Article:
Senator Kennedy’s Passing: Where Do We Go From Here?
I was deeply saddened by Senator Kennedy’s death last week. He championed many of the causes I believe in. I had the privilege of working with him on many of those issues particularly in education, worker’s rights and children’s health care. I disagreed with his support for No Child Left behind in 2001 and he was willing to listen to the criticism. As Andrea Mitchell pointed out last week, his views toward the law (NCLB) had changed over the years as he came to see that it was a largely unfunded mandate. As critical as the funding issue is, however, it misses the mark. He never really was able to accede that the law’s greatest flaw was not so much underfunding as its over-reliance on standardized test scores and all the unintended consequences that have accrued from a one size fits all focus.
Politics, it is said, is the art of compromise, and Ted Kennedy, in spite of his flaws, over his 47 years in the U.S. Senate mastered the skills necessary to reach consensus. As we heard over and over again last week, he took an incremental approach as long as it moved closer to his goal. I saw that up front and personal when we worked on legislation in Massachusetts to provide health insurance for over 180,000 uninsured children and young adults. After our success in Massachusetts, Senator Kennedy carried the fight to Washington and with his good friend Orin Hatch (R-UT) passed legislation which has provided insurance for millions of American children now known as CHIP (Children’s Health Insurance Program) which evolved into SCHIP (State Children’s Health Insurance) administered by Medicare and Medicaid.
Last week was about looking back, but we do not have the luxury of dwelling on the past with all that is on the table for health care and education. For example, Senator Kennedy chaired the HELP Committee (Health, Education, Labor and Pensions) – who will take his place? Senator Dodd is the most senior member and has already taken over the management of the health insurance reform effort. He currently chairs the Banking Committee, which he would give up should he assume the chair of HELP. Clearly Chris Dodd has been a good friend of education and fully understands what most troubles educators about NCLB. Next in line would be Senator Tom Harkin (D-IA), but he would have to give up his chair of the Agriculture Committee. Next in line is Senator Barbara Mlkulski (D-MD) The Senate returns from recess on September 8. My gut tells me that Senator Dodd will lean toward accepting the chair of HELP and that would be good for educators and education as we approach the inevitable, yet illusive, re-authorization of ESEA.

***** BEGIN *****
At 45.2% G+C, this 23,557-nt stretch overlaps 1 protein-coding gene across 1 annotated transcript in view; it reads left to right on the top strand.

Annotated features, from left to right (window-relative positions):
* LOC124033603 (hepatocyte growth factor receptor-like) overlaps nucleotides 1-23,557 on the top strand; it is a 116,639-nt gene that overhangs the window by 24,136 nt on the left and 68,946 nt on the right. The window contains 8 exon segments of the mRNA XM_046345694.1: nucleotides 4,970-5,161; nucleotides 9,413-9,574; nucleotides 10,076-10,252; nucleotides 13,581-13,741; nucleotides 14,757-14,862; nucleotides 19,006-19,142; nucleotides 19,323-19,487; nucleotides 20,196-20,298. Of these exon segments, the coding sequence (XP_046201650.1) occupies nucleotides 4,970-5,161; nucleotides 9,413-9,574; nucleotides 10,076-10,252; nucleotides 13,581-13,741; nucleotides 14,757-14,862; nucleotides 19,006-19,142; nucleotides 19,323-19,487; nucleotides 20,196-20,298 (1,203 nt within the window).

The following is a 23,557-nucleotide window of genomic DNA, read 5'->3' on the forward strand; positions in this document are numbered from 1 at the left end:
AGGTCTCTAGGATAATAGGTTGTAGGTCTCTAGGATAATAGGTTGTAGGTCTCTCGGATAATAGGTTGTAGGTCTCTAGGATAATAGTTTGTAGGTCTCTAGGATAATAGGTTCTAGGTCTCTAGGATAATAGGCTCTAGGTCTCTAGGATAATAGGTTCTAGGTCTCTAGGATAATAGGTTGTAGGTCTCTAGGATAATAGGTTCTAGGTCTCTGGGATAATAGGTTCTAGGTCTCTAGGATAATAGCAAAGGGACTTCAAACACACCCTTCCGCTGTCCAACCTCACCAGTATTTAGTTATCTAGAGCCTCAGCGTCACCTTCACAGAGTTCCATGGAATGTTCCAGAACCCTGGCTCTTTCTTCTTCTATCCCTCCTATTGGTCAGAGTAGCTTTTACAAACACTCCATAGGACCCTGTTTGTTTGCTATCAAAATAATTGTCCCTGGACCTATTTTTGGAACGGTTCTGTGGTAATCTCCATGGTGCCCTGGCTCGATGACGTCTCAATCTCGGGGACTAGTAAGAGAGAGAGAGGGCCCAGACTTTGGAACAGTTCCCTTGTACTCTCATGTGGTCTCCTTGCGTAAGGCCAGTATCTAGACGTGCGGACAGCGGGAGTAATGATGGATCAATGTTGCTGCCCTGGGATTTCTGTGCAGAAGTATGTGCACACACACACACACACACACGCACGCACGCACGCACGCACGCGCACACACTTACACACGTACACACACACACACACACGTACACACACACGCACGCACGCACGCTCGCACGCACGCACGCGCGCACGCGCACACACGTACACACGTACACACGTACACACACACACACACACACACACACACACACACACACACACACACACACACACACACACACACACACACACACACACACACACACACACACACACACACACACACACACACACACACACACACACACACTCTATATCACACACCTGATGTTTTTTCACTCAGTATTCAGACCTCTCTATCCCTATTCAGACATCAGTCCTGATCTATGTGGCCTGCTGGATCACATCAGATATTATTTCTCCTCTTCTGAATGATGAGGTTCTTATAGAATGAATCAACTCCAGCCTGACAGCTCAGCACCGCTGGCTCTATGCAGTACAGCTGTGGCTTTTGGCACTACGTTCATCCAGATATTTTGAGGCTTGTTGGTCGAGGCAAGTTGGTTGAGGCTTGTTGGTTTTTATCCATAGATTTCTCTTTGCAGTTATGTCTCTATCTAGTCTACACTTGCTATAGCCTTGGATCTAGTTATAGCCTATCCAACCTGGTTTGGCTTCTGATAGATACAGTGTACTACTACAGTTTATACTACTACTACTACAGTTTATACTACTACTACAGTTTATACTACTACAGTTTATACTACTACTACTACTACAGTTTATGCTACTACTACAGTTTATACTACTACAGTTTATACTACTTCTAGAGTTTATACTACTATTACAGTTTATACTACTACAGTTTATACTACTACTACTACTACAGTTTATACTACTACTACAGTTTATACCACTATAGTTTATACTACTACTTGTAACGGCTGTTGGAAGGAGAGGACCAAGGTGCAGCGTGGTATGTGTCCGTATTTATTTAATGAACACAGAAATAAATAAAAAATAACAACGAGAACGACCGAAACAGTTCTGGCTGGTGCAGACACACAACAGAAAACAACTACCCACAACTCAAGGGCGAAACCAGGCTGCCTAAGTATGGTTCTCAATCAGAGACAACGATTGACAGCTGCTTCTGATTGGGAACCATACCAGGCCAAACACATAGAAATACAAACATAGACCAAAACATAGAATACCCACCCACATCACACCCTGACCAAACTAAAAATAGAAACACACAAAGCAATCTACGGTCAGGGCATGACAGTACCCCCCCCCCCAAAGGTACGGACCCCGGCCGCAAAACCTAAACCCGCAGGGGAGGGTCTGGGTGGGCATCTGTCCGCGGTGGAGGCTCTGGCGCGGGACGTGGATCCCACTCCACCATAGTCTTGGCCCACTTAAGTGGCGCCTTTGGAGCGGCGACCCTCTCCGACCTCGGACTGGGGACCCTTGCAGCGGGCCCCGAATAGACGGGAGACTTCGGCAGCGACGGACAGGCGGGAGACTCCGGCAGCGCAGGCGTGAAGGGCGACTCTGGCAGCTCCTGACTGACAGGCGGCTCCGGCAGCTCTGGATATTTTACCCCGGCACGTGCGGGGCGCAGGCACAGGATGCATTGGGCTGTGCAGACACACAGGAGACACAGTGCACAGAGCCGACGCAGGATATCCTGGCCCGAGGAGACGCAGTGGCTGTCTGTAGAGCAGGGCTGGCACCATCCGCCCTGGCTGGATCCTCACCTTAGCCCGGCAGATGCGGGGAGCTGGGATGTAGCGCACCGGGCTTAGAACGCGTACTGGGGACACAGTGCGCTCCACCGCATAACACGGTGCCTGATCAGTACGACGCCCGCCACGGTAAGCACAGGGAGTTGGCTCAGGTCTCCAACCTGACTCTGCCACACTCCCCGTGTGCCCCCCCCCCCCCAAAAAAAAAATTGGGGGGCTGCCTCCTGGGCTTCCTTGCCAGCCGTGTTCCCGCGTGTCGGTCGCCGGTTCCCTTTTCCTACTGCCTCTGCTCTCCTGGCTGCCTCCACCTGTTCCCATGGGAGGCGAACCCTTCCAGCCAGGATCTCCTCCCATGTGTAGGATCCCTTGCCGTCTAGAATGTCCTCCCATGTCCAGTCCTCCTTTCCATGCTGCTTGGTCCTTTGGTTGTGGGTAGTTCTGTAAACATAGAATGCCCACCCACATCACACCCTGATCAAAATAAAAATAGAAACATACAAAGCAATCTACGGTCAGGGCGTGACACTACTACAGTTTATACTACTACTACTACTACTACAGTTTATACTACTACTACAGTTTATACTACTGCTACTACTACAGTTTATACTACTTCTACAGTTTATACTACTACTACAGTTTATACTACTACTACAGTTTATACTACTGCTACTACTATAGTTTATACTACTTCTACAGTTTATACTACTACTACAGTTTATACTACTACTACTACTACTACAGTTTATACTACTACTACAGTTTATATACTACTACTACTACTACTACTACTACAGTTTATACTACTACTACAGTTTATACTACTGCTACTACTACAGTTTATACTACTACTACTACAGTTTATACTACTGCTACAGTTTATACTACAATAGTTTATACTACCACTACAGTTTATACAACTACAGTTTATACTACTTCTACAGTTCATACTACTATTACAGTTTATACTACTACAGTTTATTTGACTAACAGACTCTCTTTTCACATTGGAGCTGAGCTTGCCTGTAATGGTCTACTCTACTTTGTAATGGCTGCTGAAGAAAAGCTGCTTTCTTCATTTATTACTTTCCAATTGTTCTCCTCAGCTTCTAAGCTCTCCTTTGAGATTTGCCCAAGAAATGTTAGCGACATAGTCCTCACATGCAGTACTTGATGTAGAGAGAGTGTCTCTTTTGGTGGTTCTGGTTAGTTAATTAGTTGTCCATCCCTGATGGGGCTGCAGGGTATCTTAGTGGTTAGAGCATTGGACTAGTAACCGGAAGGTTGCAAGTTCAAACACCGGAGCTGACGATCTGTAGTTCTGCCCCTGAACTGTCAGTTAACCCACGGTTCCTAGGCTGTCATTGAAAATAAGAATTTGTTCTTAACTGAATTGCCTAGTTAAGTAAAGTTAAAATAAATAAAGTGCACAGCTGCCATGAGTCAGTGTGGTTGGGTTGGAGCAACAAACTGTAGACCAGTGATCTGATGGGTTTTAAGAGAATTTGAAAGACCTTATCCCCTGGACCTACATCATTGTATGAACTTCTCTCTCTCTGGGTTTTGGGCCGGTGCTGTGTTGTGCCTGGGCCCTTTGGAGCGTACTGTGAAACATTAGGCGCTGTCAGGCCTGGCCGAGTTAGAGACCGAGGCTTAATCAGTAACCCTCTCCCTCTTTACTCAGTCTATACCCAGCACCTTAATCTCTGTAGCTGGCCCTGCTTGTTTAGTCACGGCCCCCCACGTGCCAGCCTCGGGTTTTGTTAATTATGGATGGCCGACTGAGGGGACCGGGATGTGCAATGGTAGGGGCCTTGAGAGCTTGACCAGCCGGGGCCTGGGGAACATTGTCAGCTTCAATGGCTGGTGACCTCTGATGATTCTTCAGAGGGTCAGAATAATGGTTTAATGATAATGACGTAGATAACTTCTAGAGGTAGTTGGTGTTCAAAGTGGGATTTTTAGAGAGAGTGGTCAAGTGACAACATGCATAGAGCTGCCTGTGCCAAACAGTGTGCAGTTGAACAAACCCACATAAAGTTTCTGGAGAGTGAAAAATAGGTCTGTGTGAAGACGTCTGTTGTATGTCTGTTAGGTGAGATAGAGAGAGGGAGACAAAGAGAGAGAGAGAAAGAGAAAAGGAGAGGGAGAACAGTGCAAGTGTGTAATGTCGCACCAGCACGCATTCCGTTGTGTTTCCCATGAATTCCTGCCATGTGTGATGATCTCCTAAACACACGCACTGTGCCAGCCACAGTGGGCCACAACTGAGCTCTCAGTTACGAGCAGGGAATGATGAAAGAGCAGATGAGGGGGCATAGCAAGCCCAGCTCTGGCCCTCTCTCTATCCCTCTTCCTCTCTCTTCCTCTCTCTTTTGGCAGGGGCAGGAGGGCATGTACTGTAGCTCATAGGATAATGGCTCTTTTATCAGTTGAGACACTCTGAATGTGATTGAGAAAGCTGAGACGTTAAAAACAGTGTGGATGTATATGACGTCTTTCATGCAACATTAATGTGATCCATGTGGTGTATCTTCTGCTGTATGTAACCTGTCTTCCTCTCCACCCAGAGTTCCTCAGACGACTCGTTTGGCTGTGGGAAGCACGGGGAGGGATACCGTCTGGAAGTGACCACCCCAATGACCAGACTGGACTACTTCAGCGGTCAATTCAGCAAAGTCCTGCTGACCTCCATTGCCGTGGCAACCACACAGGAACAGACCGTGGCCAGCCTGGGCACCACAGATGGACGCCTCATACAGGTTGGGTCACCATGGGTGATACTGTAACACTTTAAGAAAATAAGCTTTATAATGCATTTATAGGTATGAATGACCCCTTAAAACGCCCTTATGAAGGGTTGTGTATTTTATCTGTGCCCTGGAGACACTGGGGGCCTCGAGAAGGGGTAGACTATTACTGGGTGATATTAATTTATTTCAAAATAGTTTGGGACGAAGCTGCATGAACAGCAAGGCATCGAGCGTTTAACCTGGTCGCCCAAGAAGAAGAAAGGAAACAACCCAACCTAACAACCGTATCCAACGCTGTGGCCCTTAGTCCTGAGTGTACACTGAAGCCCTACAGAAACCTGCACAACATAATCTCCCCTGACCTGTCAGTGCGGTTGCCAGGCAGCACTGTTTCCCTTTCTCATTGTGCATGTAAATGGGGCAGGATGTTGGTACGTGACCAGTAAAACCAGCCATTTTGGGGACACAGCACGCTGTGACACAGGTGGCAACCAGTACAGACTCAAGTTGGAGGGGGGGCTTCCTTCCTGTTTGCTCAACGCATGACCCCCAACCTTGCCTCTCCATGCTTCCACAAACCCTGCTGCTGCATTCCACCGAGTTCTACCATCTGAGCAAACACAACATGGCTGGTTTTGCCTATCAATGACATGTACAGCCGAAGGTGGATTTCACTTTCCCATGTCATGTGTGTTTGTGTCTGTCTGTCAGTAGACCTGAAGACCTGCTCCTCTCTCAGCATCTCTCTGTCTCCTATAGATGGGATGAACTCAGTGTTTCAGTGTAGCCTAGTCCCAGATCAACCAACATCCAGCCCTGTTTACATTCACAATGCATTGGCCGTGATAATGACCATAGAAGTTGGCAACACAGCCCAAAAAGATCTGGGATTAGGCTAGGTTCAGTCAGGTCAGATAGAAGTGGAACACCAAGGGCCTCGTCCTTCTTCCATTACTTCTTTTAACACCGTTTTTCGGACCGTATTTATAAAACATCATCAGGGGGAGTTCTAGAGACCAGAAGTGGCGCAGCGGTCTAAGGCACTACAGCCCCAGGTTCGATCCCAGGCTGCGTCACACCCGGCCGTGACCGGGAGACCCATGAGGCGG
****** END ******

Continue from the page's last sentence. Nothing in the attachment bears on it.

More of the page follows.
Here in Massachusetts the burning question is whether the legislature will act upon the request from both Senator Kennedy, shortly before his passing, and now Governor Patrick to restore the governor’s power to appoint an interim Senator until the special election in early January. This is important for the health care issue because it restores the 60 vote majority for Democrats in the Senate.
Beyond the politics, there are likely still many in the education community who would say “Is this really our fight?” In the 90’s, I was convinced it is our fight, and I am even more convinced today. Just on the basis of enlightened self-interest we know that the dramatic and relentless cost increases in health care premiums continue to erode our standard of living. And in this age of increasing accountability for the success or failure of our students, how can we hope to increase the intellectual achievement of students who are deprived of the ability to maintain their physical and emotional well-being? The latest figures I could find indicate that over 11% or 8.6 million children in the United States were without health insurance in 2007. In Connecticut between 2005-2007, 58,000 or 6.7% of all children were uninsured according to a report published by Families USA Foundation in 2008. Let’s hope that the detente brought about by Ted Kennedy’s passing will help in bringing the health care debate back into one of focus and civility and at the very least make significant progress for America’s children.
We can and should play a role in making that happen.